Home Depot or Lowe’s?

[F]or any of those who still believe that pay has any relationship to performance, check out (Home Depot‘s ex-CEO) Nardelli’s pay relative to that of Robert Niblock’s at Lowe’s.

Over the last three years, Nardelli’s base salary, bonus, and other compensation (loan forgiveness) totaled $37.4 million – more than quadruple the $8.1 million that Niblock got! The picture gets a lot worse when you add in grants of restricted stock and options.

Over the last three years, Nardelli got almost $40 million in restricted stock, and over 1.7 million options. Niblock got $9.4 million in restricted stock and 272,000 options. (…)

[The] new Home Depot CEO Frank Blake has a radically different compensation structure than his predecessor. He may earn up to $8.9 million this year, but a hefty portion of that is at risk, and he has no severance package. (Money)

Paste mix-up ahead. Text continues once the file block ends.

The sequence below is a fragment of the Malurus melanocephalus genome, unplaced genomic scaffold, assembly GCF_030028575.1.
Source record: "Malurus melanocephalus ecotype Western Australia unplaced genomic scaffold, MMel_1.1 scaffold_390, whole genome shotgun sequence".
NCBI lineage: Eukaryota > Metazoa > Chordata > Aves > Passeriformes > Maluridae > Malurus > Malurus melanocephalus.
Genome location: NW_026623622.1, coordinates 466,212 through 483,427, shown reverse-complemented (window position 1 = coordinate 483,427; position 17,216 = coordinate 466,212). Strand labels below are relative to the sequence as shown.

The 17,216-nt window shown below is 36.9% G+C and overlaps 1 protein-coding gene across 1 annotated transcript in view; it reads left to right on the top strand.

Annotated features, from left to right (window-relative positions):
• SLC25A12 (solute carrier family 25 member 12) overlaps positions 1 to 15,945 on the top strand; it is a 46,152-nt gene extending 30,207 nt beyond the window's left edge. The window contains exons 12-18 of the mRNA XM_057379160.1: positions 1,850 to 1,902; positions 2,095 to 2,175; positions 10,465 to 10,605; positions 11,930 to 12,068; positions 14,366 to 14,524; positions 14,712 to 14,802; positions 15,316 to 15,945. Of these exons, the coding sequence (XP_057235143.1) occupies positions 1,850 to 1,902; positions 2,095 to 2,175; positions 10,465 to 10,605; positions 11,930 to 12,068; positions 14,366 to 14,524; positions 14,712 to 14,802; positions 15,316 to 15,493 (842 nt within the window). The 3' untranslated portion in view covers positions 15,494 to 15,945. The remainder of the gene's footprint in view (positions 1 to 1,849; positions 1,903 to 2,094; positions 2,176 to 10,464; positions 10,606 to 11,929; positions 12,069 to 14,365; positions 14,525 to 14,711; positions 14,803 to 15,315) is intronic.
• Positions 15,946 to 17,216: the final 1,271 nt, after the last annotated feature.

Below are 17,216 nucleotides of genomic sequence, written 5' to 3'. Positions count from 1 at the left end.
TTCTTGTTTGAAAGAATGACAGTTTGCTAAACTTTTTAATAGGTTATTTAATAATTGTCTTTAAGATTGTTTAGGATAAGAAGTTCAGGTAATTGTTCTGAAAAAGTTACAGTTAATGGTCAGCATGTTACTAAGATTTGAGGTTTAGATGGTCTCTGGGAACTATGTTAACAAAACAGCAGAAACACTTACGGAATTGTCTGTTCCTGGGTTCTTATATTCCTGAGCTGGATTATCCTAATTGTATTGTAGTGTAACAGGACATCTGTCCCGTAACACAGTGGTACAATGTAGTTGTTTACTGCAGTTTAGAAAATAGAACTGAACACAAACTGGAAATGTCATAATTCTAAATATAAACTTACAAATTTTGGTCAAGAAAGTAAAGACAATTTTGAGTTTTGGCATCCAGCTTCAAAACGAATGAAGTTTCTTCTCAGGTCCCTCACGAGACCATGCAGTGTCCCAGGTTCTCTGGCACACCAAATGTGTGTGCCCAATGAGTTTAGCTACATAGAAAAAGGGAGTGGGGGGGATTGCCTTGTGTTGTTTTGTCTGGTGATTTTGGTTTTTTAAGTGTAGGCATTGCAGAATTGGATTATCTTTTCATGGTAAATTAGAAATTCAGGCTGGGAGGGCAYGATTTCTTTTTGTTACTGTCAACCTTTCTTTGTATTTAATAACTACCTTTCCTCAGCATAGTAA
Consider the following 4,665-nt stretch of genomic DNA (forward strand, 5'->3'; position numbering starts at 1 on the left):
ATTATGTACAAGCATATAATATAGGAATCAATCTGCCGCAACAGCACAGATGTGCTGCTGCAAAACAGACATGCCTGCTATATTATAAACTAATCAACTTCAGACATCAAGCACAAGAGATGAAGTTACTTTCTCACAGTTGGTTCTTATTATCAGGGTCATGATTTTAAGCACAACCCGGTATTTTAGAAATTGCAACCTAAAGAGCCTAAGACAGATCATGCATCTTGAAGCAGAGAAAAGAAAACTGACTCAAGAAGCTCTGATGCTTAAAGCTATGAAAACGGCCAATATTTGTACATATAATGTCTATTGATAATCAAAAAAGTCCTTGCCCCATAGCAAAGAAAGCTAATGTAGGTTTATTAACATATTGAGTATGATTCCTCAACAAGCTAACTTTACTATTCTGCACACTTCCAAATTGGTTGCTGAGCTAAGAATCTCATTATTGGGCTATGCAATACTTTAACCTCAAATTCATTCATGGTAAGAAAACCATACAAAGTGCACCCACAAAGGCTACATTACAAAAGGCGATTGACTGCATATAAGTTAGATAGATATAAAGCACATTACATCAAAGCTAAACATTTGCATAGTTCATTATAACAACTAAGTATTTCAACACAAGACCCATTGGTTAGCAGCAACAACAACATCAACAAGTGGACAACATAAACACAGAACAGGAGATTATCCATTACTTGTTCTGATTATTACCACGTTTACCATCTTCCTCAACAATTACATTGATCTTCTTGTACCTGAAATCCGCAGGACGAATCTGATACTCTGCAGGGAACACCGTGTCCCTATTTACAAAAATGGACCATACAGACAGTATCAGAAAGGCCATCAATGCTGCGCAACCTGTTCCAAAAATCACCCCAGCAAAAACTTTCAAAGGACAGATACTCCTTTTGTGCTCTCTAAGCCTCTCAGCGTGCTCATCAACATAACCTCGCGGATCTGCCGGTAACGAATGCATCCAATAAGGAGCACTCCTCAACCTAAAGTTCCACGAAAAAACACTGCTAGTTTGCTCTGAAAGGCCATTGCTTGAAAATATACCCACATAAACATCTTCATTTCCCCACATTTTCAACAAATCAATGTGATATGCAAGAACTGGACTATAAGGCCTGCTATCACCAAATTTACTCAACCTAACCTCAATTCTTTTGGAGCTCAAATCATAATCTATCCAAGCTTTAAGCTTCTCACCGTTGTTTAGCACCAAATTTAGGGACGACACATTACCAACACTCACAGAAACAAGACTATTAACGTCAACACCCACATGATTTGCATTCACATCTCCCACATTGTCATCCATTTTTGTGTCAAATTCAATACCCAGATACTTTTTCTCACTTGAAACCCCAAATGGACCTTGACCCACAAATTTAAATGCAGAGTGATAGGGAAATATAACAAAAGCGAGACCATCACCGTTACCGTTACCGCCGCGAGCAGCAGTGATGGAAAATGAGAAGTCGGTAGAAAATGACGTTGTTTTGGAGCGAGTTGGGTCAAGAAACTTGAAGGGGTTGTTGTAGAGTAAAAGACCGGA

Coke and Pepsi, McDonald’s and Burger King, Boeing and Airbus—this is an economy full of duopolies. One of those pairs, UPS and FedEx, is proving to be a fascinating Rorschach test about the state of the economy.

UPS and FedEx both make excellent bellwethers for the stock market as well as the economy at large. They have their fingers on the pulse of trade and services. When the economy is humming, these firms process ever-larger quantities of parcels, envelopes, and boxes. FedEx and UPS are also heavily exposed to price changes in key inputs—particularly transportation and fuel. So, their results can tell us quite a lot about how rising costs affect corporate profits, and thus stock prices.

Same but different:

FedEx gets most of its revenues from express delivery and has a small retail copying unit (Kinko’s); UPS has a larger presence in the global freight market. (via)